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Microsoft hits latest data centre rewewables target a year ahead of schedule

Written by Tue 16 Apr 2019

After hitting 60 percent renewables target ahead of schedule, Microsoft says it’s on track to hit 70 percent by 2023

Microsoft says that 60 percent of the energy used in its data centres will be drawn from renewable sources by the end of 2019, one year ahead of its own targets.

In 2016, Microsoft announced its ambition to improve energy efficiency and use of renewables in its data centres. In 2017, it hit its initial target of relying on renewable energy for half of all power consumed, also one year ahead of schedule.

The OS maker added that it’s aiming for 70 percent reliance on renewables by 2023, and that it intends to leverage IoT, blockchain and AI to monitor facility performance and improve sustainability in the data centre supply chain by reusing, reselling and recycling data centre parts, such as racks and servers.

Microsoft recently started the construction of 17 new buildings at its Washington HQ, totalling 2.5 million-square-feet of new infrastructure. As part of its sustainability goals, the buildings will use no fossil fuels and run entirely on carbon-free electricity like the rest of the campus.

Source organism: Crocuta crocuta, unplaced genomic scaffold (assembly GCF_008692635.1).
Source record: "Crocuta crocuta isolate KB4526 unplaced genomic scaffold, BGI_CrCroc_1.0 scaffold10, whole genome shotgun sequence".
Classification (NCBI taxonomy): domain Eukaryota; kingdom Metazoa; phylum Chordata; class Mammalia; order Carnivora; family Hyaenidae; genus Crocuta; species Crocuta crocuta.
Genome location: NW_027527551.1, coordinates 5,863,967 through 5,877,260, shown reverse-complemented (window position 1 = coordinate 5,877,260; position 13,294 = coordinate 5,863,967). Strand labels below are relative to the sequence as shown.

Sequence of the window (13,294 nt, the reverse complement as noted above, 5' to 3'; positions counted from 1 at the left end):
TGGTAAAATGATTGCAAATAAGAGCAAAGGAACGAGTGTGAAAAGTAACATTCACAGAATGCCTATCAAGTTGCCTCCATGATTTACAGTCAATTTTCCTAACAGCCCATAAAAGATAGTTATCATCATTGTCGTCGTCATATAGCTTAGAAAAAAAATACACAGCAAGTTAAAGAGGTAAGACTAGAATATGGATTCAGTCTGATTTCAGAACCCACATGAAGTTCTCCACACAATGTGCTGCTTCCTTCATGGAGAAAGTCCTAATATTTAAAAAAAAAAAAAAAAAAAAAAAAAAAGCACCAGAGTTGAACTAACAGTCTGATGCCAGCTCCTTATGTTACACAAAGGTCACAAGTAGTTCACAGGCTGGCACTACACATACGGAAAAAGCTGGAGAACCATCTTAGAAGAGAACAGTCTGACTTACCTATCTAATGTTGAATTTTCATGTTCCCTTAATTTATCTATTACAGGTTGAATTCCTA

“Combined with our smart building technology, Microsoft will be the first large corporate campus to reach zero-carbon and zero-waste goals,” said Microsoft President Brad Smith.

Microsoft also announced that it is extending its carbon and energy strategy to encompass water replenishment, in order to reduce water consumption in water-stressed Azure regions.

Qatar, which ranks joint first in WRI’s most water-stressed countries, recently granted Microsoft permission to build an Azure data centre in the country.

Smith added that Microsoft is increasing the number of environmental data science sets — such as satellite and aerial imagery — hosted on Azure to further facilitate environmental research.

“More than 230 grantees are now using Azure and AI to create new models and discover new insights. But we have learned there’s still more we can do to accelerate this work,” Smith said.

The world’s largest technology companies, especially the public cloud providers like Amazon, Google and Microsoft, require vast amounts of energy to power their global infrastructure.

Google claimed to have achieved 100 percent renewables use in 2017, with Apple declaring a year later that its data centres and co-located facilities in 43 countries were equally reliant on clean energy. Facebook says it will join the club by the end of next year.

According to Greenpeace Amazon’s largest data centres are powered by only 12 percent renewable energy, and that is at 50 percent renewables use company-wide.

Last week Amazon announced its intention to buy renewable energy from new wind farms in Ireland, Sweden and the US to support its rapidly expanding infrastructure.

Written by Tue 16 Apr 2019


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